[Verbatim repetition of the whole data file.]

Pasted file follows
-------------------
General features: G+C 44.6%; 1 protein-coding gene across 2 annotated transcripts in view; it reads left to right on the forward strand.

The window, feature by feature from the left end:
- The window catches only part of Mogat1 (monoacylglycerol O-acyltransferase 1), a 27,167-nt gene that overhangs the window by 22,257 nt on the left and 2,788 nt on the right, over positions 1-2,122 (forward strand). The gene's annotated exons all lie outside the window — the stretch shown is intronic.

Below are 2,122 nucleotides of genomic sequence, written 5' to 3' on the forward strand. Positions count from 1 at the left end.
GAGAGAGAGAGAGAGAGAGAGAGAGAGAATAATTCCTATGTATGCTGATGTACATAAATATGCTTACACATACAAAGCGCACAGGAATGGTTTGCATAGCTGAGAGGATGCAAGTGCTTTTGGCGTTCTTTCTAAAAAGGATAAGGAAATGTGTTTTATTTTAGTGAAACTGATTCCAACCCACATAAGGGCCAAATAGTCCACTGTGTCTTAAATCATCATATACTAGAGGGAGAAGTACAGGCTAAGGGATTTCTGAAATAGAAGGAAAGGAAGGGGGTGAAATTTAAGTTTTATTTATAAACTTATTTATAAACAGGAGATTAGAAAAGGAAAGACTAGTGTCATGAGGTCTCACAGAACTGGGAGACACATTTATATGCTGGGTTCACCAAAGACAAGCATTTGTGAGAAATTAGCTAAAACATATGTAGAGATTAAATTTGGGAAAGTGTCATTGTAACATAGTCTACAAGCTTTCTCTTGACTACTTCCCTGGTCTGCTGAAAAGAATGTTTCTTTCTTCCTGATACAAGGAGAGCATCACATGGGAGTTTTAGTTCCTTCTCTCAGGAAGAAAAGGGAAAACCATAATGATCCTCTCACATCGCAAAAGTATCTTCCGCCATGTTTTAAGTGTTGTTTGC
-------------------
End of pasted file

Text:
General features: G+C 44.6%; 1 protein-coding gene across 2 annotated transcripts in view; it reads left to right on the forward strand.

The window, feature by feature from the left end:
- The window catches only part of Mogat1 (monoacylglycerol O-acyltransferase 1), a 27,167-nt gene that overhangs the window by 22,257 nt on the left and 2,788 nt on the right, over positions 1-2,122 (forward strand). The gene's annotated exons all lie outside the window — the stretch shown is intronic.

Below are 2,122 nucleotides of genomic sequence, written 5' to 3' on the forward strand. Positions count from 1 at the left end.
GAGAGAGAGAGAGAGAGAGAGAGAGAGAATAATTCCTATGTATGCTGATGTACATAAATATGCTTACACATACAAAGCGCACAGGAATGGTTTGCATAGCTGAGAGGATGCAAGTGCTTTTGGCGTTCTTTCTAAAAAGGATAAGGAAATGTGTTTTATTTTAGTGAAACTGATTCCAACCCACATAAGGGCCAAATAGTCCACTGTGTCTTAAATCATCATATACTAGAGGGAGAAGTACAGGCTAAGGGATTTCTGAAATAGAAGGAAAGGAAGGGGGTGAAATTTAAGTTTTATTTATAAACTTATTTATAAACAGGAGATTAGAAAAGGAAAGACTAGTGTCATGAGGTCTCACAGAACTGGGAGACACATTTATATGCTGGGTTCACCAAAGACAAGCATTTGTGAGAAATTAGCTAAAACATATGTAGAGATTAAATTTGGGAAAGTGTCATTGTAACATAGTCTACAAGCTTTCTCTTGACTACTTCCCTGGTCTGCTGAAAAGAATGTTTCTTTCTTCCTGATACAAGGAGAGCATCACATGGGAGTTTTAGTTCCTTCTCTCAGGAAGAAAAGGGAAAACCATAATGATCCTCTCACATCGCAAAAGTATCTTCCGCCATGTTTTAAGTGTTGTTTGC